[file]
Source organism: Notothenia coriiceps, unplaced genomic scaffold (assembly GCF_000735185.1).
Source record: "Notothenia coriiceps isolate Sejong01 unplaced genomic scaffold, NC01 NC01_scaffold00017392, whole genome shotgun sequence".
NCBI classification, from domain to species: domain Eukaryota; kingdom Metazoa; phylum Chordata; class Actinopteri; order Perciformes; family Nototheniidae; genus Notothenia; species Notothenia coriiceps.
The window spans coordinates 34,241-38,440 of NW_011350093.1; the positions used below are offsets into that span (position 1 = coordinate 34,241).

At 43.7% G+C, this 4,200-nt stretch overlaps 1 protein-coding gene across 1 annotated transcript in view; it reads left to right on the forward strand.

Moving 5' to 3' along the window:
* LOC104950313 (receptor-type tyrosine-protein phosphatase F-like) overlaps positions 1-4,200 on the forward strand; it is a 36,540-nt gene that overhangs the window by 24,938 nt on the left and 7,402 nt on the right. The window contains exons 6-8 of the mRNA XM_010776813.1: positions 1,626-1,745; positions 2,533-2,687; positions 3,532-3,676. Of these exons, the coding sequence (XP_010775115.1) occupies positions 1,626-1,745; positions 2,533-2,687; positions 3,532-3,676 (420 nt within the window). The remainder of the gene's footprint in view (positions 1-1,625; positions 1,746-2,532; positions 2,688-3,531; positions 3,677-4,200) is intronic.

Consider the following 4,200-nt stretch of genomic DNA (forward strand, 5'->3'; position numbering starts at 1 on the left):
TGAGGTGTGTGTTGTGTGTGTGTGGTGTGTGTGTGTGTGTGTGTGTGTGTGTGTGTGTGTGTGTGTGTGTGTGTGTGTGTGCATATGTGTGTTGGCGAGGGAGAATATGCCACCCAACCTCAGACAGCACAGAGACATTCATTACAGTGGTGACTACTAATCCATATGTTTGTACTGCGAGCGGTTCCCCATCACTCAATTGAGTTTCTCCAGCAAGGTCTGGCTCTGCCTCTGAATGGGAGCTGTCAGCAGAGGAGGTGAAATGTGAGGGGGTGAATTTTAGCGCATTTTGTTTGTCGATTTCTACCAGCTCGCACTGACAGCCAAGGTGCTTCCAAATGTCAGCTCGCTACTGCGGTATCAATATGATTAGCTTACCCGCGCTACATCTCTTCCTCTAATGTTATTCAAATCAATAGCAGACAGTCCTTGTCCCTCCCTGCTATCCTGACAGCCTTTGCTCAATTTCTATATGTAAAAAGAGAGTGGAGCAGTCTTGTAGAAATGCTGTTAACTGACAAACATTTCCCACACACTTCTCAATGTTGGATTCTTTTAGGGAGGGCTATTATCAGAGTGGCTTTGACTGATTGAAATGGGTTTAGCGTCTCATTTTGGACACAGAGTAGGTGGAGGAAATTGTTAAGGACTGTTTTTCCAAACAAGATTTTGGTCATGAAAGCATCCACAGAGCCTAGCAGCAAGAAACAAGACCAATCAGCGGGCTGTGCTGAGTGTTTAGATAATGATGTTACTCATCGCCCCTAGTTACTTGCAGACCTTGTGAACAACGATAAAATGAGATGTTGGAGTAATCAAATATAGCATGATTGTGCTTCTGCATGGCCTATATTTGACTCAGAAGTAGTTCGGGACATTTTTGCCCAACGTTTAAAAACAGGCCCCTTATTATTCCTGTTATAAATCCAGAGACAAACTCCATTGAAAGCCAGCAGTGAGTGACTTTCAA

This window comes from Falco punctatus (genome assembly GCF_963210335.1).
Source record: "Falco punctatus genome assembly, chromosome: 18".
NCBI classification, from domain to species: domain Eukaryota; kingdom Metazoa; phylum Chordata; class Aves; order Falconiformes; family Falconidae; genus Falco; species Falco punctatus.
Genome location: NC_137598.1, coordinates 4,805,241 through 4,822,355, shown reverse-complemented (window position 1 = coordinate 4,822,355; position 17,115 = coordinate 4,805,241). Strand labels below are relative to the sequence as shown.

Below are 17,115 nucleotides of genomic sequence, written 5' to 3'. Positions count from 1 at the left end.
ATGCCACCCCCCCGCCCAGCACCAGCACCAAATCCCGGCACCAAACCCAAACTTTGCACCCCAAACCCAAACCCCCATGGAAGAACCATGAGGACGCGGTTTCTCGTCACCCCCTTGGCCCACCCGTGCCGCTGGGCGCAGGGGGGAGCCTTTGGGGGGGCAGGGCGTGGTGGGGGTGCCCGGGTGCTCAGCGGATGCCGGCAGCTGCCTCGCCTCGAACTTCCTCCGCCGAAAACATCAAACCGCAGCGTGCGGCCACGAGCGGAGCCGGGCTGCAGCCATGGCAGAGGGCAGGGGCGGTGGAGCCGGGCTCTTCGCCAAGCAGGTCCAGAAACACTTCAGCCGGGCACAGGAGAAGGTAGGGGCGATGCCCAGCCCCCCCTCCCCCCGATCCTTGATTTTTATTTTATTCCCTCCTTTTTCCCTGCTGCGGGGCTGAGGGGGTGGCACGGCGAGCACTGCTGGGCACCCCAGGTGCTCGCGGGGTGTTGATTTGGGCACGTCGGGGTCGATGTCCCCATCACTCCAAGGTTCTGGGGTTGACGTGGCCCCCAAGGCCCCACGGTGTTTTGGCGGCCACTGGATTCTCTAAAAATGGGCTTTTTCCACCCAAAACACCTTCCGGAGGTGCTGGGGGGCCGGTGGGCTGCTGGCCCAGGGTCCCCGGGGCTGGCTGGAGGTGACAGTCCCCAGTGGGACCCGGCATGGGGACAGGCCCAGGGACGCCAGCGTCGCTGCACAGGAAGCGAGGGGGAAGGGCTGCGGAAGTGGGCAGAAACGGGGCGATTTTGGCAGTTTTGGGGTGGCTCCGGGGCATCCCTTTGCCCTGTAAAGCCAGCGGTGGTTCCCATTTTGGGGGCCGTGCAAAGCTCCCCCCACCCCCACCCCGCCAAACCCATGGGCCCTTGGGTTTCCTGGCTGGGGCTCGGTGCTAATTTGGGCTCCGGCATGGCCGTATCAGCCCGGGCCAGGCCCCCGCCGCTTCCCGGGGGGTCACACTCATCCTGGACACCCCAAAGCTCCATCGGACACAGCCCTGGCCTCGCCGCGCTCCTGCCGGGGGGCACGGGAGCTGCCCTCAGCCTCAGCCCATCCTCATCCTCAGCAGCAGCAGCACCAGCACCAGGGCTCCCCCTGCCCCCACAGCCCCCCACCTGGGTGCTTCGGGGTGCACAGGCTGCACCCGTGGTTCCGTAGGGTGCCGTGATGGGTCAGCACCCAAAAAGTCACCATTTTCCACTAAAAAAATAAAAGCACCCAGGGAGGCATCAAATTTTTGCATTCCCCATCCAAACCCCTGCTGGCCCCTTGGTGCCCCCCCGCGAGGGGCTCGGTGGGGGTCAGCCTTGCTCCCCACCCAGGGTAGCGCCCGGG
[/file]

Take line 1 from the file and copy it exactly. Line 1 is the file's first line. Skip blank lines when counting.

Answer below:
Source organism: Notothenia coriiceps, unplaced genomic scaffold (assembly GCF_000735185.1).